Scientists from ICFO have developed a novel graphene-enabled photodetector that operates at room temperature, and is sad to be highly sensitive, very fast, with a wide dynamic range and covers a broad range of THz frequencies.
Detecting terahertz (THz) light is extremely useful for two main reasons: First, THz technology is becoming a key element in applications regarding security (such as airport scanners), wireless data communication, and quality control but current THz detectors have shown strong limitations in terms of simultaneously meeting the requirements for sensitivity, speed, spectral range, being able to operate at room temperature, etc. Second, it is a very safe type of radiation due to its low-energy photons, with more than a hundred times less energy than that of photons in the visible light range.
The team explained that graphene tends to not have a bandgap, as compared to standard materials used for photodetection, such as silicon. The bandgap in silicon causes incident light with wavelengths longer than one micron to not be absorbed and thus not detected. In contrast, for graphene, even terahertz light with a wavelength of hundreds of microns can be absorbed and detected. Whereas THz detectors based on graphene have shown promising results so far, none of the detectors so far could beat commercially available detectors in terms of speed and sensitivity.
In this study, ICFO researchers Sebastian Castilla and Dr. Bernat Terres, led by ICREA Prof. at ICFO Frank Koppens and former ICFO scientist Dr. Klaas-Jan Tielrooij (now Junior Group Leader at ICN2), in collaboration with scientists from CIC NanoGUNE, NEST (CNR), Nanjing University, Donostia International Physics Center, University of Ioannina and the National Institute for Material Sciences, have been able to overcome these challenges. They have developed a novel graphene-enabled photodetector that operates at room temperature, and is highly sensitive, very fast, has a wide dynamic range and covers a broad range of THz frequencies.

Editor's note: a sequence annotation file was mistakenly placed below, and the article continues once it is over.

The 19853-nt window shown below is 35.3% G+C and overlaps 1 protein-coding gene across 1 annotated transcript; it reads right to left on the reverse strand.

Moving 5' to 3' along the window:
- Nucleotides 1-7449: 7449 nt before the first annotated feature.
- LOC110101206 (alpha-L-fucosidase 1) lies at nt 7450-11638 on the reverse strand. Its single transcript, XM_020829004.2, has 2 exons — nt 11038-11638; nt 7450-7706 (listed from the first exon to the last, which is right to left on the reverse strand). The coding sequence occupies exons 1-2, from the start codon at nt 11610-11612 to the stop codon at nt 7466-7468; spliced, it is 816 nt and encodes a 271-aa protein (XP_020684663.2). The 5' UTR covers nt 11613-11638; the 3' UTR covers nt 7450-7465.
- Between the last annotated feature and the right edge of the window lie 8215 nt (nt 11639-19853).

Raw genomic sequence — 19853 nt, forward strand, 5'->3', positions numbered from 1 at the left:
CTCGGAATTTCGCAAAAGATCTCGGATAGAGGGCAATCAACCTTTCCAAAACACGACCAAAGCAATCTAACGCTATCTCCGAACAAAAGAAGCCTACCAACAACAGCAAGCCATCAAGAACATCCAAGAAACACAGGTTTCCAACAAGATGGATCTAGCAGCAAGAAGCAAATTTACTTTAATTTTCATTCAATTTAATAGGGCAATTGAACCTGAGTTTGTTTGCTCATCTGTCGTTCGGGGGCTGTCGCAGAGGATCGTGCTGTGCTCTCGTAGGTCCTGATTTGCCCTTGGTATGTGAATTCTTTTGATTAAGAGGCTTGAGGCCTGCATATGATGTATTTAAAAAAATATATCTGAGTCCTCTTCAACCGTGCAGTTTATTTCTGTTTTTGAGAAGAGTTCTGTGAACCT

In their experiment, the scientists were able to optimize the photoresponse mechanism of a THz photodetector using the following approach. They integrated a dipole antenna into the detector to concentrate the incident THz light around the antenna gap region. By fabricating a very small (100 nm, about one thousand times smaller than the thickness of a hair) antenna gap, they were able to obtain a great intensity concentration of THz incident light in the photoactive region of the graphene channel. They observed that the light absorbed by the graphene creates hot carriers at a pn-junction in graphene; subsequently, the unequal Seebeck coefficients in the p- and n-regions produce a local voltage and a current through the device generating a very large photoresponse and, thus, leading to a very high sensitivity, high speed response detector, with a wide dynamic range and a broad spectral coverage.
The results of this study may open a pathway towards the development of a fully digital low-cost camera system. This could be as cheap as the camera inside the smartphone, since such a detector has proven to have a very low power consumption and is fully compatible with CMOS technology.